The Perfect Letter by Chris Harrison (yes, *the* Chris Harrison)


chris harrisonThe Perfect Letter by Chris Harrison
Dey Street Books, May 2015 (the day after the new season of The Bachelorette starts)

Adult romance novels are not usually my cup of tea, but as my teen daughter and I are avid fans of The Bachelor (affectionately known as The Bach in our household) and The Bachelorette, I couldn’t resist this when I saw a review copy was available. It’s an engaging, if not particularly original story, that will please fans of Nicholas Sparks’s oeuvre as well as the built-in Bachelor Nation audience.

Leigh Merrill seems to have it all – she’s a highly sought after editor for a respected publishing house in New York, and she’s dating the handsome and rich Joseph Middlebury who is besotted with her. After ten years away from her home state of Texas, she returns for a writers’ conference, and opens up a whole can of worms when her past comes back to bite her. And her past includes Jake, a rugged, and occasionally shirtless, cowboy, just out of jail for a crime he, naturally, did not commit. perfect letter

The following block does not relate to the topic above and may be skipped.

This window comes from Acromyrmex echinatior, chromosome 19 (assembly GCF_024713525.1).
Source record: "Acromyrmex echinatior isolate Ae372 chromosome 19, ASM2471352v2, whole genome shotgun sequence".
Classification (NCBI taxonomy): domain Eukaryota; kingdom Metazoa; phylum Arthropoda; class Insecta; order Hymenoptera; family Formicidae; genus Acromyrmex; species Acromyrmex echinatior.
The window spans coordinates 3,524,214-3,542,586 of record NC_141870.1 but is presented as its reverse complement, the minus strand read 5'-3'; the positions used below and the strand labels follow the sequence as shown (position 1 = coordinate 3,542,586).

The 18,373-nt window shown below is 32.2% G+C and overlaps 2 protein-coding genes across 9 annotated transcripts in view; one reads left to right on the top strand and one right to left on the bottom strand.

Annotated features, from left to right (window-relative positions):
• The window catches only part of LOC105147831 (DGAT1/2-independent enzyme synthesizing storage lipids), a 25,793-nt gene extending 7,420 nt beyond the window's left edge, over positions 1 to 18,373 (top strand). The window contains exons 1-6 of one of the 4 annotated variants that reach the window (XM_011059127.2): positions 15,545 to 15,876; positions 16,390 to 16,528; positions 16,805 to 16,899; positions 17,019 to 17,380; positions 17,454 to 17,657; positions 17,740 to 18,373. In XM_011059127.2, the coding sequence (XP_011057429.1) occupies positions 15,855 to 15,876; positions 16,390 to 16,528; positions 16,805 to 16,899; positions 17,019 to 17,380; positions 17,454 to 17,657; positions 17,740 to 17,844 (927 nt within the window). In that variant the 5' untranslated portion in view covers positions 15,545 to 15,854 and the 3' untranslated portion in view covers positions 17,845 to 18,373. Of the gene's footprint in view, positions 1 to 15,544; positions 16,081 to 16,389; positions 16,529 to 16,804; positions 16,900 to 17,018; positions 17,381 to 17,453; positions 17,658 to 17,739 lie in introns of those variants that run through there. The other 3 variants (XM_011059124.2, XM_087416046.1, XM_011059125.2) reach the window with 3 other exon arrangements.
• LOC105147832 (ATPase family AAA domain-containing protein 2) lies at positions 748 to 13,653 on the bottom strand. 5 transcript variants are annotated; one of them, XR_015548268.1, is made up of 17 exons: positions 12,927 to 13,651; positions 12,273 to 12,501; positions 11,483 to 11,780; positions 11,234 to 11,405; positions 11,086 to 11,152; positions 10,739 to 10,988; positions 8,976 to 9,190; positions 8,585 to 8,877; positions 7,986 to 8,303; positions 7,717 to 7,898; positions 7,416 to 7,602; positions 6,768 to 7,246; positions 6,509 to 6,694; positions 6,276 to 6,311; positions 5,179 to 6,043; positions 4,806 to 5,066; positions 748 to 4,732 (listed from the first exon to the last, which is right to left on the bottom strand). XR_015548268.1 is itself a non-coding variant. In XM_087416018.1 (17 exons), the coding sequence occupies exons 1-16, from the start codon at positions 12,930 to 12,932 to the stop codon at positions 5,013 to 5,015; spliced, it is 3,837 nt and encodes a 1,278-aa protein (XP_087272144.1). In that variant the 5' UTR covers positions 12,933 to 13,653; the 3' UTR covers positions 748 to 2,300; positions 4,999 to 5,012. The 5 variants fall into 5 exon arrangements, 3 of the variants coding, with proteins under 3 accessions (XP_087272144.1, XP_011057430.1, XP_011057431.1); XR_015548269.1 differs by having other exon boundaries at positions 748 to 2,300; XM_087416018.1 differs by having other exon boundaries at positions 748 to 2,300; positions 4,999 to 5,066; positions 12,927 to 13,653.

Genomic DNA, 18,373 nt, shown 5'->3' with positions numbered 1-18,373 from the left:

Of course Leigh is going to dump poor uptight Joseph for swoony Jake (even though few women in their right minds would actually do so), but Mr. Harrison does a decent job of making her decision process credible. He also does a fine job of creating the erotic chemistry between Leigh and Jake, though somewhat clunkily attempts to show Jake as an intellectual equal with Leigh by having him read Anna Karenina in jail.

Just when I thought I could see all the way to the sunset ending, in comes a whole new subplot. Mr Harrison is really good at writing skincrawlingly unpleasant characters – both Dale Tucker from Leigh’s youth and Russ Benoit from the present are genuinely nasty creations, who, in their own ways threaten both Leigh and her relationship with Jake.

So, yes, it is a familiar formula, but it slips down as easily as watching two hours of reality romance with a pitcher of margaritas and, speaking for the audience I’m familiar with, will be a pleasure, both guilty or otherwise for many teens.

Thanks to Dey Street Books and Edelweiss for the eARC

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  1. Pingback: Happy Anniversary! | bibliobrit

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